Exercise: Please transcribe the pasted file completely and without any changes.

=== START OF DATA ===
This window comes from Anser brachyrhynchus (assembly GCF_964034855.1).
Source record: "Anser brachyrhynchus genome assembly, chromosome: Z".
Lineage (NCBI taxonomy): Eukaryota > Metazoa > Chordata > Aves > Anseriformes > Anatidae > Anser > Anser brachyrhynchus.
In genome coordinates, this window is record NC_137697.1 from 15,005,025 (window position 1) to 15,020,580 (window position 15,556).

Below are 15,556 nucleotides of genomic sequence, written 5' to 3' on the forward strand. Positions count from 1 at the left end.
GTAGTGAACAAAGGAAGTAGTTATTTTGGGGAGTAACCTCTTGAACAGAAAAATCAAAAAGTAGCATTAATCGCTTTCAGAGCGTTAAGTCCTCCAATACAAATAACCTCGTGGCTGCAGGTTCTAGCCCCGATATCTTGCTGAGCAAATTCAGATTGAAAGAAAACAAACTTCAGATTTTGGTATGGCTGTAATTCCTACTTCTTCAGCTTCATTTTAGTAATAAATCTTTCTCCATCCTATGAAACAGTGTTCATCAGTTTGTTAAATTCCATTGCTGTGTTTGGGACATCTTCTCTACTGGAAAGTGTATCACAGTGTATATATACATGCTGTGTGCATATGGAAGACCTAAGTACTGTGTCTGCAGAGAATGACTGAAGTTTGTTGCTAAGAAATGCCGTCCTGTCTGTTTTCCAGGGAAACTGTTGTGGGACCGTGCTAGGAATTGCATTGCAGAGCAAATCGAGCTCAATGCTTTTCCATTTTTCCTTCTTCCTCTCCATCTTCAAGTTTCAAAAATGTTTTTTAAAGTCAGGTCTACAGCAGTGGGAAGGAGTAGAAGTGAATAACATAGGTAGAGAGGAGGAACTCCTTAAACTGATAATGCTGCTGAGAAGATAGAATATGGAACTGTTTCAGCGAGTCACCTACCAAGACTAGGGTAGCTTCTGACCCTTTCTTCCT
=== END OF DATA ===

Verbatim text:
This window comes from Anser brachyrhynchus (assembly GCF_964034855.1).
Source record: "Anser brachyrhynchus genome assembly, chromosome: Z".
Lineage (NCBI taxonomy): Eukaryota > Metazoa > Chordata > Aves > Anseriformes > Anatidae > Anser > Anser brachyrhynchus.
In genome coordinates, this window is record NC_137697.1 from 15,005,025 (window position 1) to 15,020,580 (window position 15,556).

Below are 15,556 nucleotides of genomic sequence, written 5' to 3' on the forward strand. Positions count from 1 at the left end.
GTAGTGAACAAAGGAAGTAGTTATTTTGGGGAGTAACCTCTTGAACAGAAAAATCAAAAAGTAGCATTAATCGCTTTCAGAGCGTTAAGTCCTCCAATACAAATAACCTCGTGGCTGCAGGTTCTAGCCCCGATATCTTGCTGAGCAAATTCAGATTGAAAGAAAACAAACTTCAGATTTTGGTATGGCTGTAATTCCTACTTCTTCAGCTTCATTTTAGTAATAAATCTTTCTCCATCCTATGAAACAGTGTTCATCAGTTTGTTAAATTCCATTGCTGTGTTTGGGACATCTTCTCTACTGGAAAGTGTATCACAGTGTATATATACATGCTGTGTGCATATGGAAGACCTAAGTACTGTGTCTGCAGAGAATGACTGAAGTTTGTTGCTAAGAAATGCCGTCCTGTCTGTTTTCCAGGGAAACTGTTGTGGGACCGTGCTAGGAATTGCATTGCAGAGCAAATCGAGCTCAATGCTTTTCCATTTTTCCTTCTTCCTCTCCATCTTCAAGTTTCAAAAATGTTTTTTAAAGTCAGGTCTACAGCAGTGGGAAGGAGTAGAAGTGAATAACATAGGTAGAGAGGAGGAACTCCTTAAACTGATAATGCTGCTGAGAAGATAGAATATGGAACTGTTTCAGCGAGTCACCTACCAAGACTAGGGTAGCTTCTGACCCTTTCTTCCT